At the time they were abandoned, the old women depended on the youth of the tribe to care for them. Because of this dependence, with The People on the brink of starvation, the Chief determined the women were holding the tribe back, threatening the survival of the many for the demands of the few, and he left them to die, old, crippled, and alone on the open tundra. The two women could barely walk, even with canes, when they were left behind, but the taste for survival was sharp in their mouths, and they gathered their strength and elder-wisdom to stay alive. They made snowshoes from babiche a grandson had left them, and used the shoes to trek to a safe winter-over spot; they caught rabbits in snares; they slept in snow pits they dug with gnarled hands and lined with spruce boughs for bedding.
What I love about this story, aside from a portrayal of the very real struggle for survival for indiginous people living without permanant shelter – nomads north of the Arctic Circle – was the focus it places on elders. The elders in our communities have seen much more than the youth have. They know more, they have lived more, they are wiser. It is easy for young ones, in their arrogance and vigor, to toss the old aside, thinking they are outdated, their knowledge obsolete, their presence a hindrance holding the young ones back rather than a source of wisdom that could propel them forward. Wisdom that could nourish and equip them for the unknown that lies ahead.
I imagine this story would be powerful as an audiobook, told with native Athabaskan inflection and in its traditional, oral story form.
Novel: The Woman Who Married a Bear: An Alaskan Mystery
Author: John Straley, resident of Sitka, Alaska since 1977
Setting: contemporary Sitka, Alaska
Categories: Mystery, crime fiction
How can I resist a novel that leads with a haiku?
My head is a cup left out
on a stormy autumn night;
half full of water, and a spider.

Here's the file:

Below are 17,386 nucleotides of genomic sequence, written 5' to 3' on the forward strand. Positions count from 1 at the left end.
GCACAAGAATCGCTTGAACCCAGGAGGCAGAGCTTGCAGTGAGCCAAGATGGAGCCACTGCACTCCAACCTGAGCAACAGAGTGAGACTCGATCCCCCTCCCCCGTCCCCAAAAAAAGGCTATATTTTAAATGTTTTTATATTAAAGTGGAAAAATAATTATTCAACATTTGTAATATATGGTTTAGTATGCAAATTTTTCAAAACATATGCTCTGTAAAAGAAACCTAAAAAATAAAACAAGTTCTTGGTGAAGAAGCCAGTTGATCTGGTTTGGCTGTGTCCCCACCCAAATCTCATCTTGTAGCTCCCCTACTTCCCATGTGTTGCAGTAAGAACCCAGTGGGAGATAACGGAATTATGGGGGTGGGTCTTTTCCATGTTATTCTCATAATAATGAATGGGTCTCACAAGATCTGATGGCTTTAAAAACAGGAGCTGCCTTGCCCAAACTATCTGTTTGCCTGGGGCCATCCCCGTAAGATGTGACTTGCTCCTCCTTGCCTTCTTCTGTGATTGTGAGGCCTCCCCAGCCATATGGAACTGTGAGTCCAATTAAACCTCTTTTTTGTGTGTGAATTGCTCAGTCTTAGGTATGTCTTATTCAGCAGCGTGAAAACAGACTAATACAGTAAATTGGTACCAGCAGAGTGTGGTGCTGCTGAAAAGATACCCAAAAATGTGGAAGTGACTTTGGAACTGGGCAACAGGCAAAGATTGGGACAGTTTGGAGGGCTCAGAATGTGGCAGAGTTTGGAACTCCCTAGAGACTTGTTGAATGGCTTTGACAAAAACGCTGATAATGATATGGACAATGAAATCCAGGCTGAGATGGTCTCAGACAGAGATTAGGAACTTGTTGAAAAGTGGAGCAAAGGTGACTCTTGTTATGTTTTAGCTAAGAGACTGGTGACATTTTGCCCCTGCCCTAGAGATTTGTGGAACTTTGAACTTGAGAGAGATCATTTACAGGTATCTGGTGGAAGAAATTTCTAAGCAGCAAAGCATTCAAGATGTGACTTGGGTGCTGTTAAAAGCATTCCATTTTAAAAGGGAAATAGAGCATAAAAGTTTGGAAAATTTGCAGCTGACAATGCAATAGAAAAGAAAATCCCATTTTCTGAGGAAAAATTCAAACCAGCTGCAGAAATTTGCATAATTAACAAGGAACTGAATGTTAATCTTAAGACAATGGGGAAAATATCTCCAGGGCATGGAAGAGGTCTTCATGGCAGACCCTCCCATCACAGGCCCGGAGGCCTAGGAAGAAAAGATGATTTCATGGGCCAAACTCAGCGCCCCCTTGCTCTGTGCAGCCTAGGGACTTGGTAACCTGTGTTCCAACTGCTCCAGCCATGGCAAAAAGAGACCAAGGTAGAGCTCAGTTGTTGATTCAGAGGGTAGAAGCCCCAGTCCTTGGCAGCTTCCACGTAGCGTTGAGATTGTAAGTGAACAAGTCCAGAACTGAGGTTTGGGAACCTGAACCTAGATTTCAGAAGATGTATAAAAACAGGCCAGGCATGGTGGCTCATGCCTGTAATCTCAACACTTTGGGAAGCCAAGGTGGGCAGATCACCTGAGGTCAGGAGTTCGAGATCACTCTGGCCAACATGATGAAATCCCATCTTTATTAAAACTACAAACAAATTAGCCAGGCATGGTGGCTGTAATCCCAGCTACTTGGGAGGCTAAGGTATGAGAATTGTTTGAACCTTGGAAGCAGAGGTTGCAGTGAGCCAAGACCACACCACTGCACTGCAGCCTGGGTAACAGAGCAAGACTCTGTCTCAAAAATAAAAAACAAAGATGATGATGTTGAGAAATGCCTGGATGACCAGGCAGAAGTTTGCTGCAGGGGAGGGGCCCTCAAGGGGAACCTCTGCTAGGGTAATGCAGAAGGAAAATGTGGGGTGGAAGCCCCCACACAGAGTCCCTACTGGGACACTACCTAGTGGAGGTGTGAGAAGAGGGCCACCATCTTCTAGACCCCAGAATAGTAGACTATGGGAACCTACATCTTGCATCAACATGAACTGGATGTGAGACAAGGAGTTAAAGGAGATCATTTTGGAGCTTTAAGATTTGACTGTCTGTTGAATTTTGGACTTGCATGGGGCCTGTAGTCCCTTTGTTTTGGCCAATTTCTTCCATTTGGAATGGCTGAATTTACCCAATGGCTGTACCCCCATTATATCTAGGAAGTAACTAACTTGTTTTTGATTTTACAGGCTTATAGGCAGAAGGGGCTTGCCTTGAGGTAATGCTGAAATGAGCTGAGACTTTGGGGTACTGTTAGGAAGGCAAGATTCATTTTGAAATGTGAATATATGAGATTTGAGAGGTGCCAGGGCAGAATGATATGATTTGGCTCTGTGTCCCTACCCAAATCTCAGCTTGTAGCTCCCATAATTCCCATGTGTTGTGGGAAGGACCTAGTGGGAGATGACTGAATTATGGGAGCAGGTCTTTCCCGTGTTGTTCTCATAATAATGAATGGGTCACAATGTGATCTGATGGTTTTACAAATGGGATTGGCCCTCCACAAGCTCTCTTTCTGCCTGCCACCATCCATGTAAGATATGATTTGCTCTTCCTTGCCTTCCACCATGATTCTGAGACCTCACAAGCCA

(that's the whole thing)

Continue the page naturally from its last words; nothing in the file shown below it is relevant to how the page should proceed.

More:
The fact is, I can’t. Especially when the novel is a murder mystery set in October in the port town of Sitka, off the raw southeastern coast of Alaska. Unlike the previous Alaska books I read, which were set in isolation in the interior of the state, Staley’s novel portrays peopled coastal regions in Alaska: cities with pubs and coffee shops, police departments and wharfs. Eskimos and other natives populate scenes in diners, bars, and airplanes, always reminding the reader you’re in Alaska.
Since it’s a mystery novel, I won’t go too much into the plot, except that it involves a murder (duh), Tinglit Indian legend, and Cecil Young, an alcoholic private investigator with a penchant for poetic thought
“Her skin was as white as a sea anemone, and as soft as the pool of warm air you pass through while rowing across the bay.”
and a knack for nailing scenes
“As the bottle got lighter our gestures became wilder, our eyes widened and we imagined were were expanding into our own stories.”
“The landscape seemed to press in and make Juneau seem like a smaller, less sophisticated town than it really was.”
“The water boiled with little silvery fish dense on the surface like a trillion dollars in quarters spilling onto a sidewalk… There was a massive exploding breath and the damp smell of fish and tideflat… Whale. Humpback whale, feeding on herring.”
I read this as winter descended on Blacksburg, Virginia, and it was a perfect curl-up-on-the-couch cozy mystery read. The language in this book is beautiful, enough so that I was intrigued by a mystery writer who wrote so poetically, and I discovered that Straley has studied poetry and was the Alaska State Writer Laureate from 2006 to 2008.
The Woman Who Married a Bear is the first in a series of Cecil Young mysteries.
For further reading in Alaska
Books I’ve read and recommend:
Ordinary Wolves by Seth Kantner (For more on Ordinary Wolves, please see Favorite Quotes from Alaska Literature or click the title for my Goodreads review.)
Into the Wild by Jon Krakauer (nonfiction)
Books that have been recommended to me but I have not yet read:
The Raven’s Gift by Don Reardon
Two in the Far North by Margaret E. and Olaus Johan Murie (nonfiction)
Drop City by T.C. Boyle
The Only Kayak by Kim Heacox (nonfiction)
Journey to a Dream by Mary Lovel (nonfiction)
My Name is Not Easy by Debbie Dahl Edwardson
Don’t Use a Chainsaw in the Kitchen by Rosalyn Stowell
In the summer of 2013, my parents packed up their RV and took the adventure of their lifetime: the two of them and their yellow lab, Blondie, drove from Georgia to Alaska and back again. Mom wrote and photographed their journey on her blog, Wandering Dawgs.
I am reading America: 3 books from each state in the US with the following authorships represented – women, men, and non-Caucasian writers. Follow along on Goodreads and here at andreareadsamerica.com.